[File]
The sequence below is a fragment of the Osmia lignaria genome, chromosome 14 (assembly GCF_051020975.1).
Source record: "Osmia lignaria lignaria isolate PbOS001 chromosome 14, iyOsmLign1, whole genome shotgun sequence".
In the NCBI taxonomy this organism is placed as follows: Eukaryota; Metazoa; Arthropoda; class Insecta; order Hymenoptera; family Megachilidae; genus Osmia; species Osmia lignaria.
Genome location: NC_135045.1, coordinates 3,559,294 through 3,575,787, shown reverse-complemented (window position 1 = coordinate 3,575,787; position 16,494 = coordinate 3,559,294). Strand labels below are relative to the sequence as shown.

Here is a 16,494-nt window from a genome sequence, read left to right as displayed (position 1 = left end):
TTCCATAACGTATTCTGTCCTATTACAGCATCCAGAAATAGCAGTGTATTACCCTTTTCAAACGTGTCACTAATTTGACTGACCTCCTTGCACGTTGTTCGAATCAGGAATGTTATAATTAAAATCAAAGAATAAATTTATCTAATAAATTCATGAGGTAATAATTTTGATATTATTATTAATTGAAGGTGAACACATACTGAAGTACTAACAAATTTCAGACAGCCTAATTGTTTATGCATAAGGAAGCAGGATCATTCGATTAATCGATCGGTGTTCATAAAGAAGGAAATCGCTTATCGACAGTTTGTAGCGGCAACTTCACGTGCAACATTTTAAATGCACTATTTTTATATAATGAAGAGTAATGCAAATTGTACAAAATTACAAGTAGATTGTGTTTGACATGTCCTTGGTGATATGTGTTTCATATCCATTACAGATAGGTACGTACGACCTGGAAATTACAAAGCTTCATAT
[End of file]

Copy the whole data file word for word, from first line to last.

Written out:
The sequence below is a fragment of the Osmia lignaria genome, chromosome 14 (assembly GCF_051020975.1).
Source record: "Osmia lignaria lignaria isolate PbOS001 chromosome 14, iyOsmLign1, whole genome shotgun sequence".
In the NCBI taxonomy this organism is placed as follows: Eukaryota; Metazoa; Arthropoda; class Insecta; order Hymenoptera; family Megachilidae; genus Osmia; species Osmia lignaria.
Genome location: NC_135045.1, coordinates 3,559,294 through 3,575,787, shown reverse-complemented (window position 1 = coordinate 3,575,787; position 16,494 = coordinate 3,559,294). Strand labels below are relative to the sequence as shown.

Here is a 16,494-nt window from a genome sequence, read left to right as displayed (position 1 = left end):
TTCCATAACGTATTCTGTCCTATTACAGCATCCAGAAATAGCAGTGTATTACCCTTTTCAAACGTGTCACTAATTTGACTGACCTCCTTGCACGTTGTTCGAATCAGGAATGTTATAATTAAAATCAAAGAATAAATTTATCTAATAAATTCATGAGGTAATAATTTTGATATTATTATTAATTGAAGGTGAACACATACTGAAGTACTAACAAATTTCAGACAGCCTAATTGTTTATGCATAAGGAAGCAGGATCATTCGATTAATCGATCGGTGTTCATAAAGAAGGAAATCGCTTATCGACAGTTTGTAGCGGCAACTTCACGTGCAACATTTTAAATGCACTATTTTTATATAATGAAGAGTAATGCAAATTGTACAAAATTACAAGTAGATTGTGTTTGACATGTCCTTGGTGATATGTGTTTCATATCCATTACAGATAGGTACGTACGACCTGGAAATTACAAAGCTTCATAT